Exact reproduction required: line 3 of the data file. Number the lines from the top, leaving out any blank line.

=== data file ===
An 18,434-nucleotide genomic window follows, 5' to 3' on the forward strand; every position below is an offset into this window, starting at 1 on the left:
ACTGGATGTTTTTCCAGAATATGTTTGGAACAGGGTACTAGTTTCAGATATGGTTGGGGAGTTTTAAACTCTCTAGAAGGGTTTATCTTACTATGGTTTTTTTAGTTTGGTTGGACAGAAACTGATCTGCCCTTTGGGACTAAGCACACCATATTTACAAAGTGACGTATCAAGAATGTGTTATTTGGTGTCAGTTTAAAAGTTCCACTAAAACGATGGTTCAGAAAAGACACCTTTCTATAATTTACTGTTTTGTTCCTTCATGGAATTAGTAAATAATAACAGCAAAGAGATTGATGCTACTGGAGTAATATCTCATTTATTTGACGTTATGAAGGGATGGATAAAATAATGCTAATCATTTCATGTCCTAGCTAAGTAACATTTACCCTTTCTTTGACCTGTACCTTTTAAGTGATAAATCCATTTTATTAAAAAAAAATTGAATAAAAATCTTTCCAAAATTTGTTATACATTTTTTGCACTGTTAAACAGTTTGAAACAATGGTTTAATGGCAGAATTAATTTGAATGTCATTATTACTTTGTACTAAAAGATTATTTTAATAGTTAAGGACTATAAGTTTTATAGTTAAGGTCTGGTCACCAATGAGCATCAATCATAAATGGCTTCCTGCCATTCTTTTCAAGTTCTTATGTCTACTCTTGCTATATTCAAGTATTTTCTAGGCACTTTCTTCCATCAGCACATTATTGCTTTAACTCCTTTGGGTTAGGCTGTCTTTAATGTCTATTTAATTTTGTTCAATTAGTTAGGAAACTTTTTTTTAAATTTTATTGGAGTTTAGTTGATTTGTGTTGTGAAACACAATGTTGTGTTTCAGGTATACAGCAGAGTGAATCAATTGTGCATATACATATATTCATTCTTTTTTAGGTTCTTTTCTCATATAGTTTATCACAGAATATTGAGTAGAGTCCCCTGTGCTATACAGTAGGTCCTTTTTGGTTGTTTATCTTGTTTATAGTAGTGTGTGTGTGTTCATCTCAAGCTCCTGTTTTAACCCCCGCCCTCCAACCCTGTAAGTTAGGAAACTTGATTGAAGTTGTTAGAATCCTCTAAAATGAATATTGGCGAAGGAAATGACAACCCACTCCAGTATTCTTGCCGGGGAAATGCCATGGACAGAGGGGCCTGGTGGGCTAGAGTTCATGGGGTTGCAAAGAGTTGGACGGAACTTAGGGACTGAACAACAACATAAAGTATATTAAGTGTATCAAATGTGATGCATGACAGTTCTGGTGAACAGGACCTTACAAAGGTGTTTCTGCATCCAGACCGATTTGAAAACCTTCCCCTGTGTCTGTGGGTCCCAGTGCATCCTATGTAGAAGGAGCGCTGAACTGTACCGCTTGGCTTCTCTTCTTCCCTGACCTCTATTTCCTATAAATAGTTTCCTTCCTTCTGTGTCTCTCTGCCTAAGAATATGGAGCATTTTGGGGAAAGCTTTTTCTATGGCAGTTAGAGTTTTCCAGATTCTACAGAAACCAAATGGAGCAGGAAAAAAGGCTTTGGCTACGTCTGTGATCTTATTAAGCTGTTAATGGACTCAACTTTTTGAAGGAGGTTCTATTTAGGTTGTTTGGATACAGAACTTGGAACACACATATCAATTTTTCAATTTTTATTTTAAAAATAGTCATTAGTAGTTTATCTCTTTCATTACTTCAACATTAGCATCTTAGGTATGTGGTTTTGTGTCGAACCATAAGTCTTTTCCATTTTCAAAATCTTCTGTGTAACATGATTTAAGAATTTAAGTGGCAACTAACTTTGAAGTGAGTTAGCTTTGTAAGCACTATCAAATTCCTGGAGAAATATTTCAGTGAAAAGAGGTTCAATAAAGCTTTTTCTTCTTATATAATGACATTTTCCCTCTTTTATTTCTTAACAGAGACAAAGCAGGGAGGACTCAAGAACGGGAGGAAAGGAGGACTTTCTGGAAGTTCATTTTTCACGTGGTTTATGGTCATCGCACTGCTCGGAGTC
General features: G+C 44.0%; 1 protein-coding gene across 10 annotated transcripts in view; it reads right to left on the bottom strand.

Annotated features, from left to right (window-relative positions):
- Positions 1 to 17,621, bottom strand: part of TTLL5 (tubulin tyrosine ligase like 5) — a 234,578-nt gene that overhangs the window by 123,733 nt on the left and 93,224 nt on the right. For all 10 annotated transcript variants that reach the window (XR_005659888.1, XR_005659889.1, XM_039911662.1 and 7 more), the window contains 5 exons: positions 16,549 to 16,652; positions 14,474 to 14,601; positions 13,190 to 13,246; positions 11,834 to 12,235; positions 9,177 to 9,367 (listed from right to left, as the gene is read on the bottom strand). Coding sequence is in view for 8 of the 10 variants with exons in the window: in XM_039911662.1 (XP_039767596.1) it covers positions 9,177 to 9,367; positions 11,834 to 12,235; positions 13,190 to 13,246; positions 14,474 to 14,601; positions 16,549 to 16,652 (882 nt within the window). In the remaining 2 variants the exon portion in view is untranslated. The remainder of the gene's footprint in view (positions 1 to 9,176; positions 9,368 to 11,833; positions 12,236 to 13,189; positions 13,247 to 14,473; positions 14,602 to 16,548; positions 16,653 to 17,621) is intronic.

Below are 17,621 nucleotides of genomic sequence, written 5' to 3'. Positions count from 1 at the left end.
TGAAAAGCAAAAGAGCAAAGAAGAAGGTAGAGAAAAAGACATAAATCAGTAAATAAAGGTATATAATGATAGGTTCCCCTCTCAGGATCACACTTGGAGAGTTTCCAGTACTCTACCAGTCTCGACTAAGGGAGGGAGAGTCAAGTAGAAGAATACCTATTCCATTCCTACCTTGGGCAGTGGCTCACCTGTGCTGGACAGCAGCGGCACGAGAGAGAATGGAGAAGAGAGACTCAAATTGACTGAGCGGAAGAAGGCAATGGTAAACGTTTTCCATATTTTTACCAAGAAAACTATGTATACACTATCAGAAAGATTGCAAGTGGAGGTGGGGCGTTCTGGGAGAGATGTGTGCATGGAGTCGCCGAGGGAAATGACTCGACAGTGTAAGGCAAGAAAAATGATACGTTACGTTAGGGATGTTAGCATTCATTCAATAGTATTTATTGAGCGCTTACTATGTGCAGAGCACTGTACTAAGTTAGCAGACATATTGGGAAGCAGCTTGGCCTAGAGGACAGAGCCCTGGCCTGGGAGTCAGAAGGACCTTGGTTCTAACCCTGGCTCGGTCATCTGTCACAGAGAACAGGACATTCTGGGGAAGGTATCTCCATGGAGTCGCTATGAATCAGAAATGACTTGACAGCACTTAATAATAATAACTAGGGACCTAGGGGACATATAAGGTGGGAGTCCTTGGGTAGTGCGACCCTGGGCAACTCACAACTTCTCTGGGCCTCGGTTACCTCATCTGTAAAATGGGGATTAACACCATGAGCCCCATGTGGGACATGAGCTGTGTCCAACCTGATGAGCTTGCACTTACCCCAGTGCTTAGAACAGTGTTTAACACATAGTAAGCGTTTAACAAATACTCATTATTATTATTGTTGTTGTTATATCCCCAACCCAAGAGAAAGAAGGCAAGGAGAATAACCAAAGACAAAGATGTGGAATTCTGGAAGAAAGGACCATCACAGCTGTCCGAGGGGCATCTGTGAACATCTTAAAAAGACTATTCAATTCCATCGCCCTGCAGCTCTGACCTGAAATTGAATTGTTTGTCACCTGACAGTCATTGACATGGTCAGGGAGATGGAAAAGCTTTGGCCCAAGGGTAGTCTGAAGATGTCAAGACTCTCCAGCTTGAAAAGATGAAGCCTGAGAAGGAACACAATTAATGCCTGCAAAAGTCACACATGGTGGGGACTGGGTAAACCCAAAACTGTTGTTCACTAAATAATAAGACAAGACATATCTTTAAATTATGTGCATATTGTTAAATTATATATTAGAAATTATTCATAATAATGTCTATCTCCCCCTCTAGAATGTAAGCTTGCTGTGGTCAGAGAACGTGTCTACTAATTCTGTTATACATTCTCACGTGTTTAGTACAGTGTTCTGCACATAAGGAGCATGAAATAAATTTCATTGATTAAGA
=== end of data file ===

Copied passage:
General features: G+C 44.0%; 1 protein-coding gene across 10 annotated transcripts in view; it reads right to left on the bottom strand.